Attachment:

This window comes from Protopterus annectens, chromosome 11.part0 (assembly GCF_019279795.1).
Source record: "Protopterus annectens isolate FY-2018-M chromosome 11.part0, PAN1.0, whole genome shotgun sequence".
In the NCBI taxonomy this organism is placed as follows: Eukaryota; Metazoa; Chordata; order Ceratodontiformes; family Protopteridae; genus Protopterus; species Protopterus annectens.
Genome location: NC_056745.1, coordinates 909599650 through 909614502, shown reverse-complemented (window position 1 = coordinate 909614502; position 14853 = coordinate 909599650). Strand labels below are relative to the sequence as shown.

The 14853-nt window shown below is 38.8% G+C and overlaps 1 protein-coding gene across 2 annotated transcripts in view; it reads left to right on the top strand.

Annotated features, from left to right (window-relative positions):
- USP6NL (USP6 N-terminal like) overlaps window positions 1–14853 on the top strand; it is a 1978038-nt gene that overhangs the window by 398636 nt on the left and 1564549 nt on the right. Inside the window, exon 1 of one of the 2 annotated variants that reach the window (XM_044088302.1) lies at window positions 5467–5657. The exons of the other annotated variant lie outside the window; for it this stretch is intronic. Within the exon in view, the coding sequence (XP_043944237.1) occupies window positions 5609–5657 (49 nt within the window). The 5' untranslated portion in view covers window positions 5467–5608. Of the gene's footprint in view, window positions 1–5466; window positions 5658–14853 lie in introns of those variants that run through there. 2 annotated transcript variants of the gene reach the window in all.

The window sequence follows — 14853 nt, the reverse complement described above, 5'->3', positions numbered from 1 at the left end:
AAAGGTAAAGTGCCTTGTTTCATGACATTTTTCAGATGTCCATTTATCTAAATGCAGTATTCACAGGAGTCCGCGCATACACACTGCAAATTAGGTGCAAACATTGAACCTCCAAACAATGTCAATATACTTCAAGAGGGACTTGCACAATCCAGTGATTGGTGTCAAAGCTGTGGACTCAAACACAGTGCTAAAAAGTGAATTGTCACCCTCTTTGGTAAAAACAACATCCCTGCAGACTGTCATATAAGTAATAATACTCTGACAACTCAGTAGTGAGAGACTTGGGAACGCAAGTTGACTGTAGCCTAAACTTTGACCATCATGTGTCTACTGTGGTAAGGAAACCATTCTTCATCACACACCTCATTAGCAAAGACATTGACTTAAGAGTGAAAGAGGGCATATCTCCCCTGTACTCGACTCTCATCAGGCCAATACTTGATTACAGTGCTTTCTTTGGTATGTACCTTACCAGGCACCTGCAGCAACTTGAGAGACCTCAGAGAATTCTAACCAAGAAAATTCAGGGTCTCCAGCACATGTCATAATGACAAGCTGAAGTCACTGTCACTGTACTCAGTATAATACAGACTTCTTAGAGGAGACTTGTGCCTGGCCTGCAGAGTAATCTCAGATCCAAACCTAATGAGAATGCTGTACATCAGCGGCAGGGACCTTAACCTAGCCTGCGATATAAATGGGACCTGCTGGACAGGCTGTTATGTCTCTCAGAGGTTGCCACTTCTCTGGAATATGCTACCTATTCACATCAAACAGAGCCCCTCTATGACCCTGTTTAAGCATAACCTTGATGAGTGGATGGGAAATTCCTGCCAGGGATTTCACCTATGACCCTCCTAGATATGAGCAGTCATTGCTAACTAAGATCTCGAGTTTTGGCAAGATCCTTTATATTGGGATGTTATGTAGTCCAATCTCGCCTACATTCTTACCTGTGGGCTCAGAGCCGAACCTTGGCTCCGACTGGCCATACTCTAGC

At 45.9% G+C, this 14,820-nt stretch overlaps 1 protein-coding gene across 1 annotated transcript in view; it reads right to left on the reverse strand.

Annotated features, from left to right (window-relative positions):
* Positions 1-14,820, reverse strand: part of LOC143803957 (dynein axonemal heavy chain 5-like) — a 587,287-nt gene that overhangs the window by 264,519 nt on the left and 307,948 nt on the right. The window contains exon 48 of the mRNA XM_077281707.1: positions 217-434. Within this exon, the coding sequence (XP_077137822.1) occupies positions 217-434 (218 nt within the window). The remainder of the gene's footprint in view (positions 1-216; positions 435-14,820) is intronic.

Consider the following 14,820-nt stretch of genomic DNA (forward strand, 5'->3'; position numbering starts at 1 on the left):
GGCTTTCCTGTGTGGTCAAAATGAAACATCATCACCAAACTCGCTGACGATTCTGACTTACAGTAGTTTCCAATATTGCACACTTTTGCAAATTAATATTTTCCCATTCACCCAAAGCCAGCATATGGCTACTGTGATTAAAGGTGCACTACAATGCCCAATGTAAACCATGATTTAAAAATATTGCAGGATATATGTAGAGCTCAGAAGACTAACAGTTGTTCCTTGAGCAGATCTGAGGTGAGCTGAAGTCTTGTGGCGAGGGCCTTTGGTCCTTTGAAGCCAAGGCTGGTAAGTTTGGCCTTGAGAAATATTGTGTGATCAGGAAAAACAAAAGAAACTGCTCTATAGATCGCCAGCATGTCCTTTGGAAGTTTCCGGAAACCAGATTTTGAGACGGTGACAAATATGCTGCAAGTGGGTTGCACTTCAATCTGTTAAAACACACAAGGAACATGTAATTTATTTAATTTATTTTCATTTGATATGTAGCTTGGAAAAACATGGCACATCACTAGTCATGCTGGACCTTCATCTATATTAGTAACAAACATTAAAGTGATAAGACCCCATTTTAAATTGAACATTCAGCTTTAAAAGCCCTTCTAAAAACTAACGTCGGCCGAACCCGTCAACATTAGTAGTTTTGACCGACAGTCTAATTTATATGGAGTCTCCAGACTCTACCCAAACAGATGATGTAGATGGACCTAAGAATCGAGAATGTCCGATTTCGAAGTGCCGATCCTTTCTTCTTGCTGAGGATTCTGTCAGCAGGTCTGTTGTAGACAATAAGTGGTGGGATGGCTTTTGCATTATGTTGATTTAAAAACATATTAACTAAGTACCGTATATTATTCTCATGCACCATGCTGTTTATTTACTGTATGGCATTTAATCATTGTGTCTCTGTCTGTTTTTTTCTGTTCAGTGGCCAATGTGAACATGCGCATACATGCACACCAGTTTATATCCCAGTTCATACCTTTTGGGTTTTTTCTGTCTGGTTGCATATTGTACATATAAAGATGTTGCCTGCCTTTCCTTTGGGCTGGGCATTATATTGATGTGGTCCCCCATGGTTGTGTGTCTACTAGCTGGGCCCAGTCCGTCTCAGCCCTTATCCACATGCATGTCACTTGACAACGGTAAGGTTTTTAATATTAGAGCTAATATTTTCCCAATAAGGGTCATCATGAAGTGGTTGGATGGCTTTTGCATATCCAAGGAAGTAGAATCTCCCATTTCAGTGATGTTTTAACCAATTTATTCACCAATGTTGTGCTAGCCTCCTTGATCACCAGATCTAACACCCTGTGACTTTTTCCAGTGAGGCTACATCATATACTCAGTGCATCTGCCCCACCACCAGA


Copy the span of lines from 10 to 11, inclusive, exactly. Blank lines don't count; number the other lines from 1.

At 45.9% G+C, this 14,820-nt stretch overlaps 1 protein-coding gene across 1 annotated transcript in view; it reads right to left on the reverse strand.

Annotated features, from left to right (window-relative positions):